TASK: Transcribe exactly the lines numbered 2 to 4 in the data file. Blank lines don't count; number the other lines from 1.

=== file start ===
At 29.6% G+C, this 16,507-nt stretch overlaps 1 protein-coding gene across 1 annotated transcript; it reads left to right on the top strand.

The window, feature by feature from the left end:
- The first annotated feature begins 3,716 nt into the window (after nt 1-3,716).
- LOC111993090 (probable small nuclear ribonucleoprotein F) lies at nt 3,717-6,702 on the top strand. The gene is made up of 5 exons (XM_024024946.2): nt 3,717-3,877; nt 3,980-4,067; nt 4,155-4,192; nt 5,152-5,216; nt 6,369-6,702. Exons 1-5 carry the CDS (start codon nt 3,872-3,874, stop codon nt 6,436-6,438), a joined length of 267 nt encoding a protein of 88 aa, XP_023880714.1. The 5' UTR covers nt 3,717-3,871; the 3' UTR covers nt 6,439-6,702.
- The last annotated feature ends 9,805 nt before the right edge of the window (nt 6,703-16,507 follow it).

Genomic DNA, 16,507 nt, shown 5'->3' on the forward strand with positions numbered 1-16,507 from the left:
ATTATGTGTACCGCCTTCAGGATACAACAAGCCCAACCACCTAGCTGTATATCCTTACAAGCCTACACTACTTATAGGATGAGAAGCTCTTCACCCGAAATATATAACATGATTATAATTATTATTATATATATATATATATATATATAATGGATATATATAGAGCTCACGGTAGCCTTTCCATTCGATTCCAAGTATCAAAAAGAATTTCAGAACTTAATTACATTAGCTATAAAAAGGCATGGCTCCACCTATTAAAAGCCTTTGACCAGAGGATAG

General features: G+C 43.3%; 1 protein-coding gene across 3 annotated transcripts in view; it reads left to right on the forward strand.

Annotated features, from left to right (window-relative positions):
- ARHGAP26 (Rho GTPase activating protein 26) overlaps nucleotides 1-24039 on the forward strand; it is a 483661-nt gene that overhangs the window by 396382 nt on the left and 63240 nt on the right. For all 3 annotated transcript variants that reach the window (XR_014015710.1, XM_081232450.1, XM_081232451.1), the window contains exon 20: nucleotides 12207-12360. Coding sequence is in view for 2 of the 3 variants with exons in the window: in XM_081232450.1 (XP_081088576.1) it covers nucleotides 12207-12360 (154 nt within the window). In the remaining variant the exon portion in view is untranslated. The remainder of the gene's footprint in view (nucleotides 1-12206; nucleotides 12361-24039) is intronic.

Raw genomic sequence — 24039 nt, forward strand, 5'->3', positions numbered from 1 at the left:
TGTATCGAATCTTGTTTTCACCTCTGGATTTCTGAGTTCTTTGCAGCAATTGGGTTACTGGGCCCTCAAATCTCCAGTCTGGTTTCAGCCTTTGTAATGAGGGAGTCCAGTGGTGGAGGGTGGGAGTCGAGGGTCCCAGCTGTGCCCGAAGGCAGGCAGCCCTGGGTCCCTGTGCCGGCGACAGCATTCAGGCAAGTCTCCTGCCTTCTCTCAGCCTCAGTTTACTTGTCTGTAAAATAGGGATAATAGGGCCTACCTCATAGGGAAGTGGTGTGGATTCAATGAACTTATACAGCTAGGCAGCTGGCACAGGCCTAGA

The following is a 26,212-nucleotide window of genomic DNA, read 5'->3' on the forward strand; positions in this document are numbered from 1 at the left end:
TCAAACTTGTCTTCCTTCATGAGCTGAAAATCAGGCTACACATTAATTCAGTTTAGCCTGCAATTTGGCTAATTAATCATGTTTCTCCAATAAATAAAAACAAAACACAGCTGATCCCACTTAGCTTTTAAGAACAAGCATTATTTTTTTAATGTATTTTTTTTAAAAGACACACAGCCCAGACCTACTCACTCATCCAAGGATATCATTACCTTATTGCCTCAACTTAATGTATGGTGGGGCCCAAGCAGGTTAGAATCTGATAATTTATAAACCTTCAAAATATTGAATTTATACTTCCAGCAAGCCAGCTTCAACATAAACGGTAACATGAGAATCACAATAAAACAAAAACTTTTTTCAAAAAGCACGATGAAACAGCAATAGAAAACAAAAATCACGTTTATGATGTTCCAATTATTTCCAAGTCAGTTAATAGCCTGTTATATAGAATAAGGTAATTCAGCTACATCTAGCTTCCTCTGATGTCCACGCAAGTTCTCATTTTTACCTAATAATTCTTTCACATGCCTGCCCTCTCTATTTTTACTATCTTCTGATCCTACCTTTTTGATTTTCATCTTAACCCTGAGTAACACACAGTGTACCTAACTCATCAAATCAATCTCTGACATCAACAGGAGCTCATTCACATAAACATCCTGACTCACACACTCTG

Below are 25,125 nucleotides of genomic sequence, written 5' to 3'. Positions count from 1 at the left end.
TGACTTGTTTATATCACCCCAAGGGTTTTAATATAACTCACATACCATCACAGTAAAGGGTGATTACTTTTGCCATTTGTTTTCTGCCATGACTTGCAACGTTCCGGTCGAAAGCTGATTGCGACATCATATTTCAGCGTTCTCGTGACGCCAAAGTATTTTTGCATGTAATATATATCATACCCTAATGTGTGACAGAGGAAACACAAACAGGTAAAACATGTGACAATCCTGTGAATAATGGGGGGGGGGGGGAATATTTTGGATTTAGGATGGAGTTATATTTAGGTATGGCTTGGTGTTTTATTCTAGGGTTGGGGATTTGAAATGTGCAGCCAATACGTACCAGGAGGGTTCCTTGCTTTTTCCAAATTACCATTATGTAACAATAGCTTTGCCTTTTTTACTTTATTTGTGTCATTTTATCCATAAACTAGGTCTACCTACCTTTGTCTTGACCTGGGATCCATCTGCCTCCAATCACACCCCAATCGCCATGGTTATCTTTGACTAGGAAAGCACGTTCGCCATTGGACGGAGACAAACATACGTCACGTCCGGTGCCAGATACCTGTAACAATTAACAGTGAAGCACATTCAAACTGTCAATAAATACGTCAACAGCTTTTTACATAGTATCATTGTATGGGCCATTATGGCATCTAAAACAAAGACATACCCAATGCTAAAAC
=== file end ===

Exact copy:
The window, feature by feature from the left end:
- The first annotated feature begins 3,716 nt into the window (after nt 1-3,716).
- LOC111993090 (probable small nuclear ribonucleoprotein F) lies at nt 3,717-6,702 on the top strand. The gene is made up of 5 exons (XM_024024946.2): nt 3,717-3,877; nt 3,980-4,067; nt 4,155-4,192; nt 5,152-5,216; nt 6,369-6,702. Exons 1-5 carry the CDS (start codon nt 3,872-3,874, stop codon nt 6,436-6,438), a joined length of 267 nt encoding a protein of 88 aa, XP_023880714.1. The 5' UTR covers nt 3,717-3,871; the 3' UTR covers nt 6,439-6,702.